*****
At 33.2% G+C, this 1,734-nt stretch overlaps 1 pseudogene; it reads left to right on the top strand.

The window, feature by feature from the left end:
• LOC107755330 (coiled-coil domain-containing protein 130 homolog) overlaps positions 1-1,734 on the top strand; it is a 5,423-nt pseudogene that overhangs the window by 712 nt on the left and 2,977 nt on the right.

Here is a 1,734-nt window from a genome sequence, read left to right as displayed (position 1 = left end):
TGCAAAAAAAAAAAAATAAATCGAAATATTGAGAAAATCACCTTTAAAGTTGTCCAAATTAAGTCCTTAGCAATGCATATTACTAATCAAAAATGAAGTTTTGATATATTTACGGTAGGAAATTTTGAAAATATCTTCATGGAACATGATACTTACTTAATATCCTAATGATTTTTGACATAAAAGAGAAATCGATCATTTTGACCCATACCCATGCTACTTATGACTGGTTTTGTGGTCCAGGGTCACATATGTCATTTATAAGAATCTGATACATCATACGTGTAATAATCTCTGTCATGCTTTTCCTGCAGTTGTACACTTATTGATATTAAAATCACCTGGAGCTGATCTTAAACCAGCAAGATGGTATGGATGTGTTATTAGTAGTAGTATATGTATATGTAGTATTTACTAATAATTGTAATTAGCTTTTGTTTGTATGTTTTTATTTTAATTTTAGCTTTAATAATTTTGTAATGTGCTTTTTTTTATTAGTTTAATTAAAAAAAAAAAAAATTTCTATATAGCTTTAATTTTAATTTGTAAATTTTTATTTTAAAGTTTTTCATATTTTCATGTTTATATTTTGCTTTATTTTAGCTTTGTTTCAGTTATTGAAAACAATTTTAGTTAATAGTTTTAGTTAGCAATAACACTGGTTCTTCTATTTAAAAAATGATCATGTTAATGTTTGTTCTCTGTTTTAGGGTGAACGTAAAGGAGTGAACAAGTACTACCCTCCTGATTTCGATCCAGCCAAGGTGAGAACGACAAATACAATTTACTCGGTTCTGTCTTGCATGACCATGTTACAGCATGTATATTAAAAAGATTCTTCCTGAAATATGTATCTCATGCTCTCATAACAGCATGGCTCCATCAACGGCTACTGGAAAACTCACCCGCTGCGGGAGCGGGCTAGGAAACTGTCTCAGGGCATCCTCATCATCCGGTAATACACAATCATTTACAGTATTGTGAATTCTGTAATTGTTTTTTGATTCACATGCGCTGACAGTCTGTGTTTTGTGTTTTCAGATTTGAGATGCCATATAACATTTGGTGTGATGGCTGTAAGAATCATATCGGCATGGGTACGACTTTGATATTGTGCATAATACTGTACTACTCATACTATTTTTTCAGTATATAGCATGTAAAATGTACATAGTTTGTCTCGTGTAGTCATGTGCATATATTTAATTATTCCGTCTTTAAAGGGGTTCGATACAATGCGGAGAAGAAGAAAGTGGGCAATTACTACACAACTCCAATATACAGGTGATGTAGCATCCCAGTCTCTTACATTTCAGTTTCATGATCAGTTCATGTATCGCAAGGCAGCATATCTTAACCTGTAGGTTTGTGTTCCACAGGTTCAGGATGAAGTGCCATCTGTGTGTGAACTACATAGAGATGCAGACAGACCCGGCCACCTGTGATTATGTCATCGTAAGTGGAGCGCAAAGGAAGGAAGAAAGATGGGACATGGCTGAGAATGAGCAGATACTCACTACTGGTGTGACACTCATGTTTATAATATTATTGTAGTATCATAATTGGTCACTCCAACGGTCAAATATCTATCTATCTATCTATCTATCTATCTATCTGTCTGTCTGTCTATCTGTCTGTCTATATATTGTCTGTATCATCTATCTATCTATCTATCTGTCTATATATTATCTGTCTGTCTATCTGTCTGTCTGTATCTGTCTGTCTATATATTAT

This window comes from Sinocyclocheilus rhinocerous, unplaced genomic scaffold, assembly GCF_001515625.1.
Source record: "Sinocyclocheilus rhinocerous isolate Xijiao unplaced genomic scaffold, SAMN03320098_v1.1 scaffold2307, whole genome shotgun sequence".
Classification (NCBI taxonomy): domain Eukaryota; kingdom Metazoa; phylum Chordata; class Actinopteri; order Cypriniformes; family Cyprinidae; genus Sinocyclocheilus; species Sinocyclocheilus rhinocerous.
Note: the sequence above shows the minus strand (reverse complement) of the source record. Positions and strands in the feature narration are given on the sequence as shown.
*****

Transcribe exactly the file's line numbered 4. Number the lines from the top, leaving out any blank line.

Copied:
Here is a 1,734-nt window from a genome sequence, read left to right as displayed (position 1 = left end):